LymeNet Law Pages
Case History Document
Arthur M. Lach vs. Island Insulation Contract Company
Title: Memorandum of Decision
|Entered By: Marc C Gabriel/LymeNet||Date Created: |
|Document Type: Decision|
STATE OF NEW YORK- WORKERS' COMPENSATION BOARD
From: W. C Law Judge
Subject: WCB# 2911 8147
Arthur M. Lach vs.
Island Insulation Contract Company
Memorandum of Decision
Date: May 7, 1997
For the reasons stated below, I find occupational disease, notice and causal relation - Lyme's
Disease. The date of disablement is set as March 12, 1990. For the purpose of facilitating a
review of this decision, the State Insurance Fund is directed to make an advance of $100 to the
claimant. Unless otherwise directed, this case is to be restored to the calendar at the next
available date for resolution of outstanding issues.
There are three issues in this case:
1) Did the claimant contract Lyme's Disease in the course of his work? I find that he did for the
reasons stated below.
2) When did the claimant contract Lyme's Disease? I find for the reasons stated below that in
August, 1989 the claimant contracted the disease by a deer tick bite.
3) Should the Lyme's Disease in this case be classified as an accident or occupational disease?
For the reasons stated below, I find it should be classified as an occupational disease.
The claimant is employed in a family owner business. He is the brother of the President of the
business and owns 20% of the stock. From 1964 until 9/7/1989, the claimant worked for this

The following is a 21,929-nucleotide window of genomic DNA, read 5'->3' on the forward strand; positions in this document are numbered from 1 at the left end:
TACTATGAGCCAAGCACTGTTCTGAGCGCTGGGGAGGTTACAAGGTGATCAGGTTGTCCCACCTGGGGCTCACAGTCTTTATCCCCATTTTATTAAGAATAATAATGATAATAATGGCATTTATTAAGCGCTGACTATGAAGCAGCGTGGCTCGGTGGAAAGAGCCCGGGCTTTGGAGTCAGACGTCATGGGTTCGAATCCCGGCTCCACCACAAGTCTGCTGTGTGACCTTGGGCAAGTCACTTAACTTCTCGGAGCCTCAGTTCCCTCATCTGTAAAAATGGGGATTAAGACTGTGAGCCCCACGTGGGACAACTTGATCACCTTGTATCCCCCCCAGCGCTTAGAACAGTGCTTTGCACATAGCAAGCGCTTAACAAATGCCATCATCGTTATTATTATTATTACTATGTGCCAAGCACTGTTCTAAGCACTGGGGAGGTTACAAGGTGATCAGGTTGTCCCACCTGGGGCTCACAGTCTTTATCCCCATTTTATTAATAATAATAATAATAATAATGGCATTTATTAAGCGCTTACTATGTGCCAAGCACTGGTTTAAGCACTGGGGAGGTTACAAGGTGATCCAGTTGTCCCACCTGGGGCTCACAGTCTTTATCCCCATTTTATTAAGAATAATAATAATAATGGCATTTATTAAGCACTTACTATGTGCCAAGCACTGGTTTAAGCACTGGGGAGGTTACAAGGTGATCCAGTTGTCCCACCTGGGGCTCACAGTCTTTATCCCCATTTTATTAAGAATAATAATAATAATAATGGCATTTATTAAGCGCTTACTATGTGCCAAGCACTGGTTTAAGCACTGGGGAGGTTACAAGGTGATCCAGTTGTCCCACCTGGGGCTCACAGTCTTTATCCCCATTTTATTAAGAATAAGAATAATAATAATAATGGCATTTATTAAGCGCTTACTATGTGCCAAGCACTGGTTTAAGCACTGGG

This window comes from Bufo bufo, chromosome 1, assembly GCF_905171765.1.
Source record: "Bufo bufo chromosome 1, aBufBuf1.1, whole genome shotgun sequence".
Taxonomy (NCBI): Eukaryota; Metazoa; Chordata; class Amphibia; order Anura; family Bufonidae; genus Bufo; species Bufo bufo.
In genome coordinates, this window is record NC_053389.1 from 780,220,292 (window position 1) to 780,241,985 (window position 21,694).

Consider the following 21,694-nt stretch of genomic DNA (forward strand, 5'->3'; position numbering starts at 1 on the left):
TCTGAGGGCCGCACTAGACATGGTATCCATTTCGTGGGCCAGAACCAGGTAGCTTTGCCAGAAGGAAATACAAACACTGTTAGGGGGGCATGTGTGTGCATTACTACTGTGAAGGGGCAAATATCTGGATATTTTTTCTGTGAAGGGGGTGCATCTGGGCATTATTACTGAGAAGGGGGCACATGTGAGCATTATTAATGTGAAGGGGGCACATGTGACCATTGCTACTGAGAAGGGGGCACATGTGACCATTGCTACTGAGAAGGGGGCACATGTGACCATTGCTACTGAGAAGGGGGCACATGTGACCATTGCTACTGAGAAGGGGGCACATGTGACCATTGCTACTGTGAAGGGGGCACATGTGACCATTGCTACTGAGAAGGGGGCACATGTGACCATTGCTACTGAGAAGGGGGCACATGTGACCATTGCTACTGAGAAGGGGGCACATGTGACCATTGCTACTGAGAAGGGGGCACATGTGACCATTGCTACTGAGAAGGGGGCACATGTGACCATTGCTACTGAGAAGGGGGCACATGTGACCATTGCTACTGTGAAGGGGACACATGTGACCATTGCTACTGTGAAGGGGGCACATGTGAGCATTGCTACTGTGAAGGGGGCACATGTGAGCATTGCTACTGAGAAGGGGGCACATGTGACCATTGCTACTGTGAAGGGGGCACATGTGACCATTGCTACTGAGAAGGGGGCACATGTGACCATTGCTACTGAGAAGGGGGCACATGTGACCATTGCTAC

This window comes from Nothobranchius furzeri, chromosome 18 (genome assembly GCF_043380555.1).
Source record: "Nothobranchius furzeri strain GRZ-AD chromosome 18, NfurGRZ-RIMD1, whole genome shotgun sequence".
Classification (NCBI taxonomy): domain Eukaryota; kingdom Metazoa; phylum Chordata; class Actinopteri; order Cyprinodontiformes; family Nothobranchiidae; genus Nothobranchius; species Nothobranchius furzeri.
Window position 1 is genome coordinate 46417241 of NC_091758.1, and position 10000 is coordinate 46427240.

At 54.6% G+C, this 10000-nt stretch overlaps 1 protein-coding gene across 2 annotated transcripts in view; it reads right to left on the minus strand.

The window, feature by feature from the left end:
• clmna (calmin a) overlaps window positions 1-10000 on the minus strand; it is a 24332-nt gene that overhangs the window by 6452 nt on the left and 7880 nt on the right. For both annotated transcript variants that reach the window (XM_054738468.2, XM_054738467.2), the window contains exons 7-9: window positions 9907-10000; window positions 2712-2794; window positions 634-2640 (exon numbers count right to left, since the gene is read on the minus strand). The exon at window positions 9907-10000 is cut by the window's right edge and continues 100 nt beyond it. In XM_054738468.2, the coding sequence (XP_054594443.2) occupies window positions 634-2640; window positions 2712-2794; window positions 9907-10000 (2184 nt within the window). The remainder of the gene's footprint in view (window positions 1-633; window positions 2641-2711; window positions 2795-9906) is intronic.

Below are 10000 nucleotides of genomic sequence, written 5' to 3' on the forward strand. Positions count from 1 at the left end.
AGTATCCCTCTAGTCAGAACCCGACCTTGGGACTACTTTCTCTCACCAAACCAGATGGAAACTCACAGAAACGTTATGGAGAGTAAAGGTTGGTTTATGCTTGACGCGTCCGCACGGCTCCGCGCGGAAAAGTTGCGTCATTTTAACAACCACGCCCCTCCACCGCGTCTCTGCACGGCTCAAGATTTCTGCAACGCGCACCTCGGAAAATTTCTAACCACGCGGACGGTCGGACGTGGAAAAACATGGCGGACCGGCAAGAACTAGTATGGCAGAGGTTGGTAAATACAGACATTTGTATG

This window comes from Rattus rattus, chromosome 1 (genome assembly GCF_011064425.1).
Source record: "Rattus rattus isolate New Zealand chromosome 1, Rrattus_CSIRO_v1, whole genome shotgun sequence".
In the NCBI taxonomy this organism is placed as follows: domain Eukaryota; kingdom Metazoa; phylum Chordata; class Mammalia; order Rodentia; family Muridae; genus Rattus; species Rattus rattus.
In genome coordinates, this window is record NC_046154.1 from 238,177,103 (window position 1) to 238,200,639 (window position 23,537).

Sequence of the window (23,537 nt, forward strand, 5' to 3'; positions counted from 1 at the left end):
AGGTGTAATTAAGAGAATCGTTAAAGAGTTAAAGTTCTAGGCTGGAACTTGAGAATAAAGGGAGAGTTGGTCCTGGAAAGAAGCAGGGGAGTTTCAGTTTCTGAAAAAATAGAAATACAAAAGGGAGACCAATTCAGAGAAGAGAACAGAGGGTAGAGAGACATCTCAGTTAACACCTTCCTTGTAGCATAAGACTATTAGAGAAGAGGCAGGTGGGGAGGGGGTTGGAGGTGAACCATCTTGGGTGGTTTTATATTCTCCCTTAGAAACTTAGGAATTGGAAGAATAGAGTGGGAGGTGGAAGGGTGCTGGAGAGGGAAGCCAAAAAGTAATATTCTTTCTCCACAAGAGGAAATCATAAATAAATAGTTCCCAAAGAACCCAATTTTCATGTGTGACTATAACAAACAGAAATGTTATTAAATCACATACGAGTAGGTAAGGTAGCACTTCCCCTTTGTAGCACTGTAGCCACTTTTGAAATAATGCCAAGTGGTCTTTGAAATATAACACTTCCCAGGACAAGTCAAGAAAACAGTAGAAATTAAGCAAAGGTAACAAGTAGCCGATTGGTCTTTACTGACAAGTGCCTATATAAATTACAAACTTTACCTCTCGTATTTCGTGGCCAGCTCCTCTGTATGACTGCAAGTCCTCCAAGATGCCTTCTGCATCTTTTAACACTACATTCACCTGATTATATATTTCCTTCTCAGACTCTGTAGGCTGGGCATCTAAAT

family business as an insulation foreman. He was the field supervisor who did the jobs at
various construction sites including both inside and outside work. In August, 1989 he was on a
construction site in Riverhead in eastern Suffolk County. He was laying pipe into and from a
building shell. The area that surrounded this construction site had trees and shrubs,( see page 22
of claimant's testimony) and had many ticks, (see testimony of Smith, page 28.)
Arthur M. Lach
On 9/7-1989, the claimant was admitted to a hospital with complaints that mimicked a heart
attack" In retrospect, these complaints were the onset of the symptoms of Lyme's Disease. The
hospital took an intake questionnaire where the claimant responded that he had no history of tick
bites. Testing in October, 1989 showed borderline indications of possible Lyme's Disease and
on March 12, 1990, a positive finding of Lyme's Disease was made from a test. This became the
date of disablement, noted above.
Lyme's Disease is transmitted to humans by the bite of a deer tick. An important issue in this case
is when did the claimant contract Lyme's Disease. I find that it is not possible to pinpoint the date
of the bite, but that it probably happened in August, 1989. This finding is based on the onset of
Lyme's Disease symptoms as recorded in the hospital record of 9/7-1989 and the medical note of
Dr. Anreder and testimony of Dr. Dattwyler that the symptoms of Lyme's Disease manifest
themselves two weeks to two months after the deer tick bite.
The claimant through testimony attempted to establish the date of the contraction of Lyme's
Disease as 8/21/89. Mr. Smith testified that while at the construction site, there was a tick on the
claimant's body which Smith flicked away. That this tick caused the claimant to contract Lyme's